Also, the pressure to publish in order to advance in science can lead to researchers collecting or selecting more data samples until nonsignificant results become significant. This phenomenon, otherwise known as “p-hacking,” challenges the traditional scientific model of publishing significant data, or data that yield a p-value less than 0.05. According to a 2012 Psychological Science paper more than half of the the 2,000 psychologists surveyed admitted to “failing to report all of a study’s dependent measures,” and “deciding whether to collect more data after looking to see whether the results were significant.”
Another common scientific issue, which is also fueled by researchers’ desires to advance their scientific careers, is the irreproducibility of results. According to a 2015 Science paper, among replications of 100 experimental and correlational studies published in three psychology journals, 97% of original studies had reported statistically significant results, but only 36% of the replications had statistically significant results.
What can be done?
Researchers have not yet determined how statistical training can be improved for basic science and translational researchers. An April 2016 PLOS Biology paper outlines methods to improve statistical education, which include: encouraging departments to require statistics training, tailoring coursework to the students’ fields of research, and developing tools and strategies to promote education and dissemination of statistical knowledge. Furthermore, in a heavily cited PLOS Biology paper, Megan Head and colleagues find that p-hacking, while rampant in evolutionary biology, does not seem to impact the final result. Head et al. suggest that researchers clearly adhere to common analysis standards, use sufficient sample sizes, perform data analyses blind whenever possible, and assess the quality of research methods separately from the results. These recommendations should help address the issues of p-hacking and irreproducibility plaguing modern science. In addition to these recommendations, I think journals should do three things to prevent p-hacking: (1) provide clear and detailed guidelines for the complete reporting of data analyses and results, (2) encourage the specification of methods, and (3) facilitate open access to raw data.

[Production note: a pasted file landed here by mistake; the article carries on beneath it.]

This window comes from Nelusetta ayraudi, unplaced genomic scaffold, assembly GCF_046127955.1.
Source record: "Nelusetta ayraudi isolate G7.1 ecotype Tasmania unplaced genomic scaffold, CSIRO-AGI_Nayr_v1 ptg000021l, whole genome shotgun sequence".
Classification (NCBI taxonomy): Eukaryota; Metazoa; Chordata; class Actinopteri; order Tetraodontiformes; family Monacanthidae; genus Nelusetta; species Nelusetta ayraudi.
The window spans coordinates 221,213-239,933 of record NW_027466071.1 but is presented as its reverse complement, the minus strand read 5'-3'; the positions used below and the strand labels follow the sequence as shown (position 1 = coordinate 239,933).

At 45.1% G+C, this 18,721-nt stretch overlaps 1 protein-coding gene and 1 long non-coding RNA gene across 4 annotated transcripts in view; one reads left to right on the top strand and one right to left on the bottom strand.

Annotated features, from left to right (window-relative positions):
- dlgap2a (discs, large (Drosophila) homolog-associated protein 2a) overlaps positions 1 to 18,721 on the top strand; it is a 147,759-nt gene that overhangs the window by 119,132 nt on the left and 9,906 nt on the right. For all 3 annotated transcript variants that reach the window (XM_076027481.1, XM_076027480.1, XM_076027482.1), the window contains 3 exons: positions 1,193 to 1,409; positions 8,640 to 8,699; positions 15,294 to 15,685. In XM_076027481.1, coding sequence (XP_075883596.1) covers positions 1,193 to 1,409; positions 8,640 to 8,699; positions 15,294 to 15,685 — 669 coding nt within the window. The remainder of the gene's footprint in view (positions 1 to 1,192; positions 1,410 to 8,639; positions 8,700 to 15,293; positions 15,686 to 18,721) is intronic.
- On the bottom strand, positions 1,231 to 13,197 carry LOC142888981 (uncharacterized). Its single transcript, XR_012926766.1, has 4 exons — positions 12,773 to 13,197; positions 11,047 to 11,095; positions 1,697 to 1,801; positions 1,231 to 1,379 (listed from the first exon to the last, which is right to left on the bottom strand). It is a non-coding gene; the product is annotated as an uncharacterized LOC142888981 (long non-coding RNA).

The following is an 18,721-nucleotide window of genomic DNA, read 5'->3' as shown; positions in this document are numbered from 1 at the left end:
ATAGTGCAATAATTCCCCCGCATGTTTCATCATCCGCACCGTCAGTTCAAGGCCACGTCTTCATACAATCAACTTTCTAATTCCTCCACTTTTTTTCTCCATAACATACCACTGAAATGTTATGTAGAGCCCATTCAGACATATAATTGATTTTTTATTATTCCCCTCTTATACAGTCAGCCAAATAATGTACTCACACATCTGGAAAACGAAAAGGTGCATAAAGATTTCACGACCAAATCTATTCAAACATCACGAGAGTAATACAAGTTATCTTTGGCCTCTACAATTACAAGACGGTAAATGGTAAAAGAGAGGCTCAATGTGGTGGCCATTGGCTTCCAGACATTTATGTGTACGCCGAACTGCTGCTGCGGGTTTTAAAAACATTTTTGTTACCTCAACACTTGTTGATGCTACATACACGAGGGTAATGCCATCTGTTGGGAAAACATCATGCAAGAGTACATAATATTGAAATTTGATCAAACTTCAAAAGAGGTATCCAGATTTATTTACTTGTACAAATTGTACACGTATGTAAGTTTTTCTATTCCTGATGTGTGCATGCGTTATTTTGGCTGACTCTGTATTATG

While statistical education may not be readily available for all scientists, I encourage early career researchers to consider taking a statistics class in their own field of study, or consult an online statistics guide/statistician when performing research. A deeper understanding of fundamental statistical principles will not only enhance the mission of science to produce robust scientific findings that could improve our understanding of the world, but also encourage researchers to engage in ethical scientific conduct.
More questions about p-hacking? Megan Head expands on the findings of her meta-analysis in a PLOS SciComm Blog post and PLOS Science Wednesday Ask Me Anything (AMA) on redditscience.
Featured photo courtesy of World Center Mathematics.
Otero-Losada M, González J, Müller A, Ottaviano G, Cao G, Azzato F, et al. (2016). Exercise Ameliorates Endocrine Pancreas Damage Induced by Chronic Cola Drinking in Rats. PLoS ONE 11(5): e0155630.
Young CS, Gobler CJ. (2016). Ocean Acidification Accelerates the Growth of Two Bloom-Forming Macroalgae. PLoS ONE 11(5): e0155152.
John LK, Loewenstein G, Prelec D. (2012). Measuring the prevalence of questionable research practices with incentives for truth telling. Psychol Sci 23(5): 524–532.
Head ML, Holman L, Lanfear R, Kahn AT, Jennions MD. (2015). The Extent and Consequences of P-Hacking in Science. PLoS Biol 13(3): e1002106.
Open Science Collaboration. (2015). Estimating the reproducibility of psychological science. Science, 349(6251), aac4716-aac4716.